Wildfires making national news are a wake-up call for us Southern Californians who live near canyons and wilderness areas. Hot Santa Ana winds blow from the desert, desiccating already stressed plants and threatening to push backcountry brush fires all the way to the sea. We’ve had no rain for months and everything is tinder-dry.
My husband and I were evacuated from our home near San Diego during the wildfires of 2007. It was just a precaution; the fire never came closer than 11 miles. But for several days, while at our son’s house, we watched the news and wondered about the wind. Had it died down? Which direction was it coming from?
After we returned and unpacked two cars loaded with irreplaceables, I read an email from Suzy Schaefer, with the subject line “Succulents saved our home!” Suzy is the owner of the garden on the cover of my book, Designing with Succulents. The next day, I visited the Schaefer garden in Rancho Santa Fe and took photos. The story was picked up by the Associated Press, I wrote an article about it for the Los Angeles Times (which is on my website) and Suzy and I were on local television, discussing why succulents are so remarkably fire-retardant.
The wildfire came down a canyon near Suzy’s art studio (left). A succulent groundcover stopped the flames and a stand of Aloe arborescens (center) shielded the structure. The collapsed leaves protected the plant’s vital inner core, which remained green despite the fire’s intense heat.
This is what the canyon looked like the day after the fire. A home across the street burned to the ground.
This jade plant (Crassula ovata) was in the Schaefer garden. Ironically, the scorched branches look like frost damage. Succulents by definition are plants that withstand drought by storing water in fleshy leaves and stems. This makes them slow to catch on fire. Consequently, they’re good perimeter plants for gardens in fireprone areas.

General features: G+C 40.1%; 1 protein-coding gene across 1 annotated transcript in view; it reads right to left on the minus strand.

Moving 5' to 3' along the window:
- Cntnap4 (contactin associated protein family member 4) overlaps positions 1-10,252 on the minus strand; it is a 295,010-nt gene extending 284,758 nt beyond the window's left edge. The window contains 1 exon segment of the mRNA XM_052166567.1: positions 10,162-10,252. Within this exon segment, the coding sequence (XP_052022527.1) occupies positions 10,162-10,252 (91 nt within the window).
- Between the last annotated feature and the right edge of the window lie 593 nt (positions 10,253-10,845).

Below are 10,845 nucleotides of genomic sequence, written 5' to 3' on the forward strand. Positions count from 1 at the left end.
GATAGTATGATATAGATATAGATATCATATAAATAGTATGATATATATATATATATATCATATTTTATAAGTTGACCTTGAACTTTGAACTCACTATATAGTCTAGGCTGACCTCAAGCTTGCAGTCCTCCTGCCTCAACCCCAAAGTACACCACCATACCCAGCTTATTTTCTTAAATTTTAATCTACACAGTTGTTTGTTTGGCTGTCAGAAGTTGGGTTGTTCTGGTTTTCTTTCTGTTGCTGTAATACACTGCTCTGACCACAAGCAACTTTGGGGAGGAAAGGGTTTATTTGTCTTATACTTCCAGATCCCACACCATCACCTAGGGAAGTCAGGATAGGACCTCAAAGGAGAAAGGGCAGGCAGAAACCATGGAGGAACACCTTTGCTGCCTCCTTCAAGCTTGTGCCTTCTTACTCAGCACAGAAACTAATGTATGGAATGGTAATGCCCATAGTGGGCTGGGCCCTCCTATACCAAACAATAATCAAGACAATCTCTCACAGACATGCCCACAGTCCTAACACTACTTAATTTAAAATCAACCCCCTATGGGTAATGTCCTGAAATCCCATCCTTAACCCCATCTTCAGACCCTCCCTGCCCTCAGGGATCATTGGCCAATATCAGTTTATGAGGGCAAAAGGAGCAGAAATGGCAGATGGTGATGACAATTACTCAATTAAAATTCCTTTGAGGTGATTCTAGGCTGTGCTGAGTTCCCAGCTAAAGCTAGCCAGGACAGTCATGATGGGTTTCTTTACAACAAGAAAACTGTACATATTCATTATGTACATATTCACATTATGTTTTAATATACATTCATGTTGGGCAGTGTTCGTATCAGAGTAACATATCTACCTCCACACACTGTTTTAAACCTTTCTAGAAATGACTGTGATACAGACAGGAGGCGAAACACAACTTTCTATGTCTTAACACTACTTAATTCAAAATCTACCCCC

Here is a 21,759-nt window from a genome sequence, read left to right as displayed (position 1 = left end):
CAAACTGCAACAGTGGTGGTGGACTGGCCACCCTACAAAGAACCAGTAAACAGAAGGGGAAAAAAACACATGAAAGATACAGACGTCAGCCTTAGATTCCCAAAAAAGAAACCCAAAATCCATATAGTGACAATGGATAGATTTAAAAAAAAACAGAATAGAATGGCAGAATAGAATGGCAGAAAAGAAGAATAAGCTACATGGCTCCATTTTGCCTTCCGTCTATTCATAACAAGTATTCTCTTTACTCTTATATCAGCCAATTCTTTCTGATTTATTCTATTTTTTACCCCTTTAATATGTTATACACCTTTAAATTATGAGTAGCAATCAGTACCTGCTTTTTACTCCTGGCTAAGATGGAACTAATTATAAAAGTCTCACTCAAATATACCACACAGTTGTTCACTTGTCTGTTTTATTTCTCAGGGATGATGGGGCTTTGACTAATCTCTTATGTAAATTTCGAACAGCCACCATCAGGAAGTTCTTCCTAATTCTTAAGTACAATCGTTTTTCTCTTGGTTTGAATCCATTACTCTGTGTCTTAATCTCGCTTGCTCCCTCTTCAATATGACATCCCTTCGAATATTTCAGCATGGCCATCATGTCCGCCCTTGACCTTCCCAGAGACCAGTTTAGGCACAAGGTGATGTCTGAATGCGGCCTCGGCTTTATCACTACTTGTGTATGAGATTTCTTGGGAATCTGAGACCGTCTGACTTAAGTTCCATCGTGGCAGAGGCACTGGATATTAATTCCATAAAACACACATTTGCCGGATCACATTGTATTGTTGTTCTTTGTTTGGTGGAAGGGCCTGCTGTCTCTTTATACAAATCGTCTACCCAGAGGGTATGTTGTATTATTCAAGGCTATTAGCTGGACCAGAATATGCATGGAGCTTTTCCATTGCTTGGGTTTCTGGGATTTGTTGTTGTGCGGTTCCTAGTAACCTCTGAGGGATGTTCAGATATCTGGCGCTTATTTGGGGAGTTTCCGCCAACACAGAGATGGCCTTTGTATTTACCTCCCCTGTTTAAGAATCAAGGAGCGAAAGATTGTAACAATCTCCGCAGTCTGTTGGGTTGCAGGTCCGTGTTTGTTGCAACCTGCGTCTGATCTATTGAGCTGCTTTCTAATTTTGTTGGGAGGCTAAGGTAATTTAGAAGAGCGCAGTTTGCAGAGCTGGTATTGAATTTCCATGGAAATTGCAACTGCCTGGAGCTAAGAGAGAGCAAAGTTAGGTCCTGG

I took this photo the same day in the nearby community of Del Dios, which also was severely impacted by the fire. The plant is common prickly pear (Opuntia ficus-indica). It’s pads are as thick as potholders. A less common, thornless variety is a better choice for gardens. It handles frost, extreme summer heat, and needs no water once established.
This Firesafe Demonstration Garden is in my book. The lush and colorful garden is adjacent to a fire station in a community that was devastated by a wildfire several years earlier. The garden is maintained by volunteers dedicated to educating homeowners how to reduce risk and save water. One is Peggy Petitmermet, whose firewise/waterwise garden I wrote a feature article about for Organic Gardening (the current issue).
Here’s one firewise garden vignette for frost-free areas: Agave americana ‘Mediopicta Alba’ surrounded by Euphorbia tirucalli ‘Sticks on Fire’ (background), blue Senecio mandraliscae (groundcover, foreground right) and creeping elephant’s food (Portulacaria afra ‘Variegata’).
Aloe arborescens blooms in January; it’s the plant that protected Suzy’s art studio. The mounding succulent is common throughout Southern California, is easy to grow, and like most succulents, can be propagated readily from cuttings.
If you live in SoCA and are concerned about wildfire, I’m teaching a Firewise/Waterwise Landscaping class at Quail Botanical Gardens, September 20. Please join us!